As each preclear finishes, there will be a message on the screen that the drive either passed or failed the preclear process. Use Shift-Page to page up and down the report. You can close the respective vTerms by typing “exit” at the Linux prompt. At this point it is recommended that you save your preclear results.

On vTerm 1 (Alt-F1) type:

grep preclear /var/log/syslog | todos >> /boot/preclear_results.txt

This will save the file preclear_results.txt to your USB drive for documentation.

Once all the drives have finished the preclear, they can be added to the array. For this simple set up, we will add two drives as a data disks and one as a parity disk.

A note on preclear: unRAID can perform this without a preclear, but the array will be taken offline during the process (~20 hours or more for a 2TB drive ). To prevent this, you can run the “” script as described above on each new drive before you add it to the array. unRAID will recognize that the drive has zeros written to every sector and will only take the array offline long enough to perform a format (usually a minute or two).

In part three of this series I will cover configuring your new unRAID server, including setting up the storage array and shared folders, as well as securing your server.

Article by

Hello, I'm Jim. I reside in Athens Georgia with my wife and four kids. For a salary and on occasional late nights, I manage technologies which include VMWare, Active Directory, and NetApp. For fun and necessity, I build systems that deliver the largest bang for a given dollar which include unRaid, Dune streamers, and a movie screen made from a counter top.


AWT May 19, 2011 at 7:41 am

You can alos use external enclosures. I use one 5 bay Sans digital enclosure and four 4 bay sans digital enclosures.
I only have two drives in my unRAID server itself. The cache drive and the parity drive.

The external enclosures are of course port multiplier capable so I have a PCIe x4 port multiplier card that handles four of the enclosures and I have one PCIe x1 port multiplier card that has one of the four bay enclosures attached with three drives.
I found that if I used four drives it slowed down the entire array to around 14MB/s when doing the parity check which was too slow for me. So with only three drives in that one enclosure I get around 23MB/s when doing a parity check which is acceptable to me since I use the cache drive.

Jim May 19, 2011 at 8:01 am

Interesting. What PCIe x4 card do you use? This modular approach is certainly better for cooling.

I don’t use a cache drive because I’m just using unRAID for write once and read many and ~30 MB/s with parity is more than enough for me. However, I’m intrigued by setting up the cache drive as a warm spare. Have ever given any thought to this?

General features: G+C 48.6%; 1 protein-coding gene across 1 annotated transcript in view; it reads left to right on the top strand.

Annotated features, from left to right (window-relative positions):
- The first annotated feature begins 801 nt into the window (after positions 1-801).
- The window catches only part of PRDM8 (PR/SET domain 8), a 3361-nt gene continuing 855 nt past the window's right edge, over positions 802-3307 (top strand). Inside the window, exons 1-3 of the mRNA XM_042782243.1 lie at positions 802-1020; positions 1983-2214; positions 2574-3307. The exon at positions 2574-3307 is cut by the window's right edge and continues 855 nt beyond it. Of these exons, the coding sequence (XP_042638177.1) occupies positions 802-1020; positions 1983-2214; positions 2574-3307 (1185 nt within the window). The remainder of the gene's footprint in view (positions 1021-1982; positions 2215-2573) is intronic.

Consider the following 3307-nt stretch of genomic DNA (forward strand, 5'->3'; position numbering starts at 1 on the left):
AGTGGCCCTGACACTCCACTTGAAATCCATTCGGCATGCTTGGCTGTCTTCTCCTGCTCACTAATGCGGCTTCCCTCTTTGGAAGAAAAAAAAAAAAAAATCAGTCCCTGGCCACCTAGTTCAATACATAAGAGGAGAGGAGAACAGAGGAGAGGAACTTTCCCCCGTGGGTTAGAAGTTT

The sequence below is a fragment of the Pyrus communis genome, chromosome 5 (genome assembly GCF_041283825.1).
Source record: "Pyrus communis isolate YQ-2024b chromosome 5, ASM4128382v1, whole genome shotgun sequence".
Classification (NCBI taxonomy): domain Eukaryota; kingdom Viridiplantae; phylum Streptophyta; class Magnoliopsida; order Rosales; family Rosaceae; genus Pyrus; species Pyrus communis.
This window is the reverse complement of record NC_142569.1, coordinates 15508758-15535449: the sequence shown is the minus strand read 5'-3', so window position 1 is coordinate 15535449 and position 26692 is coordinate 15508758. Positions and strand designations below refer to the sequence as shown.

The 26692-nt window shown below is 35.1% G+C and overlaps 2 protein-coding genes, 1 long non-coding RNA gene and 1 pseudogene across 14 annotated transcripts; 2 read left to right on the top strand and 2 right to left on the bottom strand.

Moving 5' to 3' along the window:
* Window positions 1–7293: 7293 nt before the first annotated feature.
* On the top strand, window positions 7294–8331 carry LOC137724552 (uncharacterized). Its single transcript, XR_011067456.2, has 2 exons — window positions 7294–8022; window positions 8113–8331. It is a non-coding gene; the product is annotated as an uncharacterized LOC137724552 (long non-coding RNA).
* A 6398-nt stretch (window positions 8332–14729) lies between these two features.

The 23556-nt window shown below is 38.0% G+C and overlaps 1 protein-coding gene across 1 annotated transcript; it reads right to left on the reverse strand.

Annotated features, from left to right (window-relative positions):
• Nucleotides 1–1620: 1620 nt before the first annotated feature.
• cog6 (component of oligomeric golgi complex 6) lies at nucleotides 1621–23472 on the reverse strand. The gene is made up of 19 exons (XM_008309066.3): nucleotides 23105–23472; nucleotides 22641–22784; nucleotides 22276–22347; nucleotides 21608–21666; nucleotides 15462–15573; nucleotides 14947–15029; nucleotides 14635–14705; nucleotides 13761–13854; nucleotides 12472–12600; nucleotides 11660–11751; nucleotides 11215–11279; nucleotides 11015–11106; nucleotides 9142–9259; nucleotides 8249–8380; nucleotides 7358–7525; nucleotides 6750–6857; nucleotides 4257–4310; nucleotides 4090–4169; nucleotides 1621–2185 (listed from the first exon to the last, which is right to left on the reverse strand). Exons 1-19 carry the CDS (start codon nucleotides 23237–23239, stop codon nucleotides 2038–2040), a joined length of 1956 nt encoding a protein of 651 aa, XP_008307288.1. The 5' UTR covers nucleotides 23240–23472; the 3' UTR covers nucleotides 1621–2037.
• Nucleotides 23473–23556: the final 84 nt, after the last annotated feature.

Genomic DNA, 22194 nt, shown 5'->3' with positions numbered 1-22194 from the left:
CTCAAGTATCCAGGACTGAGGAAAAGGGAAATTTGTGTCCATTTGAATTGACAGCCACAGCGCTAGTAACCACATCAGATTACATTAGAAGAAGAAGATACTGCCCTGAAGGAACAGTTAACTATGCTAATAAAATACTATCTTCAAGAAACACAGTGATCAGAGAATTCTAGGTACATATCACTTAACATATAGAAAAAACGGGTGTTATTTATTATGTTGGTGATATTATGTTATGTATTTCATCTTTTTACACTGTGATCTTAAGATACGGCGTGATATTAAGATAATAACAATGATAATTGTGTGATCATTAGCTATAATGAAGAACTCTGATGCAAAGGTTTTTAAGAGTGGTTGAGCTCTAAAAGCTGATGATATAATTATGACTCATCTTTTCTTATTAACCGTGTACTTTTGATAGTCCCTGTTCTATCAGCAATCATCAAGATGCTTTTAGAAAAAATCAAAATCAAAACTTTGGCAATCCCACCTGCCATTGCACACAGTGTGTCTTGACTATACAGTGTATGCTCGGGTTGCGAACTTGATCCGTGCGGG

Overall, what have been your impressions of unRAID? Can you compare it to WHS, or did you go this route from the start?

AWT May 19, 2011 at 11:30 am

I used the Rosewill RC-218.

It has two external ports and I got dual port external eSATA to SATA adapter to bring the 2 internal ports to the outside.

For the PCIe x1 port multiplier card I got this card

I ultimately decided to use a cache drive since I could quickly change it to the parity if I had issues. But later i found that I also needed it for faster speeds especially when backing up several PCs concurrently.

If I only put 16 drives on my PCIe x4 card( along with three on the other and on a MB sata port) I can get around 30MB/s rates when writing to the drives. But even still that was not fast enough for how i wanted to use it.

The disadvantage of the external cases is that they do use more power. When all my drives are idle I’m using around 155 watts. When all are in use during a parity check it uses around 315 watts. Although typically on the cache drive is active and I have the unRAID set to move the data every eight hours. 12AM, 8AM, and 4PM.

unRAID has been more robust than my MSS WHS. I have 56TB in that which I strictly use for my BD rips now. With the unRAID and using a cache drive I can get several times the speeds I get when writing to my WHS which makes it great when I do backups and images from multiple PCs concurrently.

Bob Saget June 24, 2011 at 8:18 am

What was the mistake you made with the WD Green Drives?
Was it just forgetting to remove the jumper?

Jim Metcalf June 24, 2011 at 9:36 am

I didn’t make a mistake with the actual jumpers. My mistake was failing to change the default formatting from 512 to 4K when I added the drive to the array.

I precleared using Advanced Format (AF) drive switches with no jumpers, but when adding the drive to the array, the default format is 512 even though it was cleared as 4K. The worst thing about this mistake was that it “kinda” worked. Everything was fine on writes, reads, and parity checks, but performance was poor and there was a risk of silent corruption. This required me to remove the EARS from the array and reformat as 4K. Not that big of a deal since I had not written much to the disk, but the worst aspect was the lack of consensus on how to handle various situations that arise with jumpers/formating/reformatting/et al.